Jane Addams

1918 words 8 pages
An American pragmatist and feminist, Hull-House founder Jane Addams (1860-1935) came of age in time of increasing tensions and division between segments of the American society, a division that was reflected in debates about educational reform. In the midst of this diversity, Addams saw the profoundly interdependent nature of all social and political interaction, and she aligned her efforts to support, emphasize and increase this interdependence. Education was one of the ways she relied on to overcome class disparity, as well as to increase interaction between classes. Her theories about the interdependent nature of living in a democracy provided a backdrop for her educational theory. Education, she thought, needed to produce people who …show more content…

Her efforts to avoid class distinctions within the movement have also been criticized (Addams 65).
While industrialization and communication allowed specialization to increase, this so-called interdependence was based on more financial dependency than on a shared vision of a common national project. Jane Addams wrote; "theoretically, the division of labor makes men more interdependent and human by drawing them together into a unity of purpose." However she continued; "the mere mechanical fact of interdependence amounts to nothing." I appreciate Jane Addams and her life pursuit of women's rights and social reform in America. As a woman growing up in a society which was influenced by her life, her work has infinitely affected my life. I can voice my opinion in a public forum, I am guaranteed an equal minimum salary, I can go to the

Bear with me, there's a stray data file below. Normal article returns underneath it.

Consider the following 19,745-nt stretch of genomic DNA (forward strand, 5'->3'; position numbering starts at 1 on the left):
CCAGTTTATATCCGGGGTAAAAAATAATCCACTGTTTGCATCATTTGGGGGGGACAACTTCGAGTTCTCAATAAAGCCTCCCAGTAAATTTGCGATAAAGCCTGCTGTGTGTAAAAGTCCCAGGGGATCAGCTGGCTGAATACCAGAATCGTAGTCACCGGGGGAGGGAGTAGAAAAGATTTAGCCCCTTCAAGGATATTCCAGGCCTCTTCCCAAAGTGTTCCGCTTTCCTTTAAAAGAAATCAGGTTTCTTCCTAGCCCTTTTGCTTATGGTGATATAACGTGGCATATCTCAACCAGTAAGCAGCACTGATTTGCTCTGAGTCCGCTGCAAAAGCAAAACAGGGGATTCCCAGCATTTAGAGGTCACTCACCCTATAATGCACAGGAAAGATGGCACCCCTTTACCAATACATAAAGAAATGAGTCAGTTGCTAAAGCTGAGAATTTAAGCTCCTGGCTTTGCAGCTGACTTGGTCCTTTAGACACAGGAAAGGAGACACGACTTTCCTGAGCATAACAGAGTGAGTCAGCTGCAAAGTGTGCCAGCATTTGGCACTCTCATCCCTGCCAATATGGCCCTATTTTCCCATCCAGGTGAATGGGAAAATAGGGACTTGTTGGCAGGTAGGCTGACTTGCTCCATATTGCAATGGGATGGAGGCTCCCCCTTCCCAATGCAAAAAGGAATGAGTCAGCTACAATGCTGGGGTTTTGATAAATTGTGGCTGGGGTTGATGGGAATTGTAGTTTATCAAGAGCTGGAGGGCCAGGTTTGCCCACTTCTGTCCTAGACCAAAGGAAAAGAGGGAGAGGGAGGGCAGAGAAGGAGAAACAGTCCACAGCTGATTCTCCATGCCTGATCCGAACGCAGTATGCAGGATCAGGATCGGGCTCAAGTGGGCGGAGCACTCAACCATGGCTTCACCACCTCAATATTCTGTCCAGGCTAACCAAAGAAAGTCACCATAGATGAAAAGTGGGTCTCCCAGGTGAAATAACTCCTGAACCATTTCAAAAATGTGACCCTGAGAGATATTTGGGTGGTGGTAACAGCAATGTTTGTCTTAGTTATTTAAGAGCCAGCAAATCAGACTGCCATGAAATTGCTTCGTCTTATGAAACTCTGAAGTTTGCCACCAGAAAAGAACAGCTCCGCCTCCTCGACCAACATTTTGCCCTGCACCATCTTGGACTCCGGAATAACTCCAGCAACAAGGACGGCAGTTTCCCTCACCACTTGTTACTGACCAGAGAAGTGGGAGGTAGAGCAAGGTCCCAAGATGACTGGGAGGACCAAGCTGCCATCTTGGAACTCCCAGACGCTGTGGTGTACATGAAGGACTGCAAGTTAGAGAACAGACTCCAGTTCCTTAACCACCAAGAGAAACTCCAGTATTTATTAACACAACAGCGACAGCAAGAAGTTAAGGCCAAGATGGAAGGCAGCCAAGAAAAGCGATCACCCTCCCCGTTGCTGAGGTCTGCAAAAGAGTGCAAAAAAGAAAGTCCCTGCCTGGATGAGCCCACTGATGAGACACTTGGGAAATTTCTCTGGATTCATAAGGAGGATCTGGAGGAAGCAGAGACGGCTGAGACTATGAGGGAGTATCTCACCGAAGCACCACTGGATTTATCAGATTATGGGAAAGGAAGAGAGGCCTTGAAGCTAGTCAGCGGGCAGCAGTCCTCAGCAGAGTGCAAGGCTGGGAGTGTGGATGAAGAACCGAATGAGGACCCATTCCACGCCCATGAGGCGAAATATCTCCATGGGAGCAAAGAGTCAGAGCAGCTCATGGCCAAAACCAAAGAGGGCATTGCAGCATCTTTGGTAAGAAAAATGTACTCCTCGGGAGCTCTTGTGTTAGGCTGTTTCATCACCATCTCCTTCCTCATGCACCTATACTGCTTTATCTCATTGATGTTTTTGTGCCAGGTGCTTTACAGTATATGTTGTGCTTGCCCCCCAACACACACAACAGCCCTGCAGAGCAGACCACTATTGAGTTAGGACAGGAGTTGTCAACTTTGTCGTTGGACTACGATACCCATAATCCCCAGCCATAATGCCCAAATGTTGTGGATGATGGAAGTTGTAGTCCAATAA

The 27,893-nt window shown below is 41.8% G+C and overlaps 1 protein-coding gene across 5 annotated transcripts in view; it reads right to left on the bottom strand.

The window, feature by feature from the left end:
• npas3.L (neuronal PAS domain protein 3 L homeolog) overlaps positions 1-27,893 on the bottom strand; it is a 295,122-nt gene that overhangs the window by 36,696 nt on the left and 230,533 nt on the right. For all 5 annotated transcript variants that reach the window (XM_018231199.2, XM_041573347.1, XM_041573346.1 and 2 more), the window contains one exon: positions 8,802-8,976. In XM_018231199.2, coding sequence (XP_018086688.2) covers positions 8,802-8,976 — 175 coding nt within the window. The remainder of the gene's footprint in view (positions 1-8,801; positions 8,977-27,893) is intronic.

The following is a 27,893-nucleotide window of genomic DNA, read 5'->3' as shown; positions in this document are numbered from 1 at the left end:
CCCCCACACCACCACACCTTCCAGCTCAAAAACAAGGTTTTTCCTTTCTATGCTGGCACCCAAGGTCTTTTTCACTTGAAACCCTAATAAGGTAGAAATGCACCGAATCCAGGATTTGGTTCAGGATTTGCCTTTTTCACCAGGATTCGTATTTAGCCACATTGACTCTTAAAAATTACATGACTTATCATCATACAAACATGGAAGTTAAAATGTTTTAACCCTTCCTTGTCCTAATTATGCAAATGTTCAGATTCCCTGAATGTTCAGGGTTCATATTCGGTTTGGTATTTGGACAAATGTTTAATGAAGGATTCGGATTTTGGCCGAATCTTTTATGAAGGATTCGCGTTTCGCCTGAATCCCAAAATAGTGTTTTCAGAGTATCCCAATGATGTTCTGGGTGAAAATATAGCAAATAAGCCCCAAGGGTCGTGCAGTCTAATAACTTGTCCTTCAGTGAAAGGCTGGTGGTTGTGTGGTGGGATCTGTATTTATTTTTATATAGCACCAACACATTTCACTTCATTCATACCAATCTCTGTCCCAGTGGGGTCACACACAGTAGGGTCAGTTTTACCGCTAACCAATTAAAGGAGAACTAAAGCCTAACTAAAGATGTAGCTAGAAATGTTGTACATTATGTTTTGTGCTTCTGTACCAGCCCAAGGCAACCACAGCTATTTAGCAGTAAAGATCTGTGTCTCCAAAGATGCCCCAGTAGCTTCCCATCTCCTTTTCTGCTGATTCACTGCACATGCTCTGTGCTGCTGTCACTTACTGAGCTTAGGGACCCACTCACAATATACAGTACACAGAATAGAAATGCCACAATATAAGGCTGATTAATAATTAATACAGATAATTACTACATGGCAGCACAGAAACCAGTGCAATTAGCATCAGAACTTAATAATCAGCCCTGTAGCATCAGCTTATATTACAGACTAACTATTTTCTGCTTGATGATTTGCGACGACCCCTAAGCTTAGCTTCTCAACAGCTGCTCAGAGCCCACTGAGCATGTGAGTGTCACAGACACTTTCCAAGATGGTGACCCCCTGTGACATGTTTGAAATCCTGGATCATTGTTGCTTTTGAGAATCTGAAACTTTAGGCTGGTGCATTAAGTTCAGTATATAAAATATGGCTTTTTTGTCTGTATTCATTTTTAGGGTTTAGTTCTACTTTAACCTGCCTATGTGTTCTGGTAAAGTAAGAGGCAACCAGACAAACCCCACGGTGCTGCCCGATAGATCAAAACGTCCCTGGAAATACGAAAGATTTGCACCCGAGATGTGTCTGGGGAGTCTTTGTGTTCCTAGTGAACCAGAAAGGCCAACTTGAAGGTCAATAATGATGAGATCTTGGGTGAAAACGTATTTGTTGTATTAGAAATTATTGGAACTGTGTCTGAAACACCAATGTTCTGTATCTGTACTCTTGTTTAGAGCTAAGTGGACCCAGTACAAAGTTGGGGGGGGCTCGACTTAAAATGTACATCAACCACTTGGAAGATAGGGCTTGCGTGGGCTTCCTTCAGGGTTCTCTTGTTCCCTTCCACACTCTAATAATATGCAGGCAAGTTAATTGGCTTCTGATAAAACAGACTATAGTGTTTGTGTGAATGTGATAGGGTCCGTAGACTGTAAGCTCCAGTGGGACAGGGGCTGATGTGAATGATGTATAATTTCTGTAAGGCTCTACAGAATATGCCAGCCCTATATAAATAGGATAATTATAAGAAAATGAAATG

University of Houston and pursue a career, and I can do all of this and not be afraid of what society believes. I am really impressed by her opinions of a woman's views of her ties to a family and how they affect her wanting to be influential in society. That she does not have to choose one over the other. A woman does not have to be totally against her ties to a family life to be an independent and powerful force in society. For example, a woman's love for her children should be extended to


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